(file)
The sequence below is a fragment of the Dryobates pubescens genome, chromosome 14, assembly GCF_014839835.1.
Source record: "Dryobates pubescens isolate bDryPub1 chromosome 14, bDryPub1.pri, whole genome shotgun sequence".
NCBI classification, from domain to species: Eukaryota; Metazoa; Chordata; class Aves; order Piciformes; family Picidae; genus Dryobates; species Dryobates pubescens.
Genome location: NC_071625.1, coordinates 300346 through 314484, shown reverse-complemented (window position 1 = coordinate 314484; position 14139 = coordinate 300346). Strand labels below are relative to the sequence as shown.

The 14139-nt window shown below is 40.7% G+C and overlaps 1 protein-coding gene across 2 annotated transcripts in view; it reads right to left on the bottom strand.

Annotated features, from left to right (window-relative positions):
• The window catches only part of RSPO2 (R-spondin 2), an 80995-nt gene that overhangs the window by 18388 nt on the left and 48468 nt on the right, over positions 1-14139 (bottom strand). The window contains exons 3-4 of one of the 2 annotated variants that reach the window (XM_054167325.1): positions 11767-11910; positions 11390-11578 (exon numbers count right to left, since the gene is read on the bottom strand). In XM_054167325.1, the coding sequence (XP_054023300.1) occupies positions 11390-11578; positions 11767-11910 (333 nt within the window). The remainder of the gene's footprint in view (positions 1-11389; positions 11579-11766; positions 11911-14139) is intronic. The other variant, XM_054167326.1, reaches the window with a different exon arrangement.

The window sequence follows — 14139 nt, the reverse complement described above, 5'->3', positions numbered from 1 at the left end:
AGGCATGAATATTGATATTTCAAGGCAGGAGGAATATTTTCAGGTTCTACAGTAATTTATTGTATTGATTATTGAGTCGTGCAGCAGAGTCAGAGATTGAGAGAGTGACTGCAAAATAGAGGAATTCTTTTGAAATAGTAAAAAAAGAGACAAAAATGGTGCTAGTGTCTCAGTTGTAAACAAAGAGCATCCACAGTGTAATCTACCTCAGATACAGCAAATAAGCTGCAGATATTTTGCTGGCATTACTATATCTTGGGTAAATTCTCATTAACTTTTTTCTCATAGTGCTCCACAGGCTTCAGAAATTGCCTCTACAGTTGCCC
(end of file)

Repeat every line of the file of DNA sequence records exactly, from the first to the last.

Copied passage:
The sequence below is a fragment of the Dryobates pubescens genome, chromosome 14, assembly GCF_014839835.1.
Source record: "Dryobates pubescens isolate bDryPub1 chromosome 14, bDryPub1.pri, whole genome shotgun sequence".
NCBI classification, from domain to species: Eukaryota; Metazoa; Chordata; class Aves; order Piciformes; family Picidae; genus Dryobates; species Dryobates pubescens.
Genome location: NC_071625.1, coordinates 300346 through 314484, shown reverse-complemented (window position 1 = coordinate 314484; position 14139 = coordinate 300346). Strand labels below are relative to the sequence as shown.

The 14139-nt window shown below is 40.7% G+C and overlaps 1 protein-coding gene across 2 annotated transcripts in view; it reads right to left on the bottom strand.

Annotated features, from left to right (window-relative positions):
• The window catches only part of RSPO2 (R-spondin 2), an 80995-nt gene that overhangs the window by 18388 nt on the left and 48468 nt on the right, over positions 1-14139 (bottom strand). The window contains exons 3-4 of one of the 2 annotated variants that reach the window (XM_054167325.1): positions 11767-11910; positions 11390-11578 (exon numbers count right to left, since the gene is read on the bottom strand). In XM_054167325.1, the coding sequence (XP_054023300.1) occupies positions 11390-11578; positions 11767-11910 (333 nt within the window). The remainder of the gene's footprint in view (positions 1-11389; positions 11579-11766; positions 11911-14139) is intronic. The other variant, XM_054167326.1, reaches the window with a different exon arrangement.

The window sequence follows — 14139 nt, the reverse complement described above, 5'->3', positions numbered from 1 at the left end:
AGGCATGAATATTGATATTTCAAGGCAGGAGGAATATTTTCAGGTTCTACAGTAATTTATTGTATTGATTATTGAGTCGTGCAGCAGAGTCAGAGATTGAGAGAGTGACTGCAAAATAGAGGAATTCTTTTGAAATAGTAAAAAAAGAGACAAAAATGGTGCTAGTGTCTCAGTTGTAAACAAAGAGCATCCACAGTGTAATCTACCTCAGATACAGCAAATAAGCTGCAGATATTTTGCTGGCATTACTATATCTTGGGTAAATTCTCATTAACTTTTTTCTCATAGTGCTCCACAGGCTTCAGAAATTGCCTCTACAGTTGCCC